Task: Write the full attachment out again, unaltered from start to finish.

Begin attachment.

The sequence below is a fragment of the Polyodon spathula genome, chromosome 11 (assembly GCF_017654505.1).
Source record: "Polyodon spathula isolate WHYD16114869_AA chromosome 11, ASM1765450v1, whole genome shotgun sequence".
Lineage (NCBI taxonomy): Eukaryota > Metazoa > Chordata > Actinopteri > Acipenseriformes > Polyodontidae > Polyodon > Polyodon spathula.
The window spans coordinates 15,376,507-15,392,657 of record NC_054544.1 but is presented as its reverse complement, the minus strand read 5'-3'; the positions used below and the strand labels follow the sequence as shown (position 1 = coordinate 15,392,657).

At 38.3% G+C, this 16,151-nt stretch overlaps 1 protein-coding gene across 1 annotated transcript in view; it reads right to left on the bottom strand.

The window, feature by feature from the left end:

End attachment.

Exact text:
The sequence below is a fragment of the Polyodon spathula genome, chromosome 11 (assembly GCF_017654505.1).
Source record: "Polyodon spathula isolate WHYD16114869_AA chromosome 11, ASM1765450v1, whole genome shotgun sequence".
Lineage (NCBI taxonomy): Eukaryota > Metazoa > Chordata > Actinopteri > Acipenseriformes > Polyodontidae > Polyodon > Polyodon spathula.
The window spans coordinates 15,376,507-15,392,657 of record NC_054544.1 but is presented as its reverse complement, the minus strand read 5'-3'; the positions used below and the strand labels follow the sequence as shown (position 1 = coordinate 15,392,657).

At 38.3% G+C, this 16,151-nt stretch overlaps 1 protein-coding gene across 1 annotated transcript in view; it reads right to left on the bottom strand.

The window, feature by feature from the left end: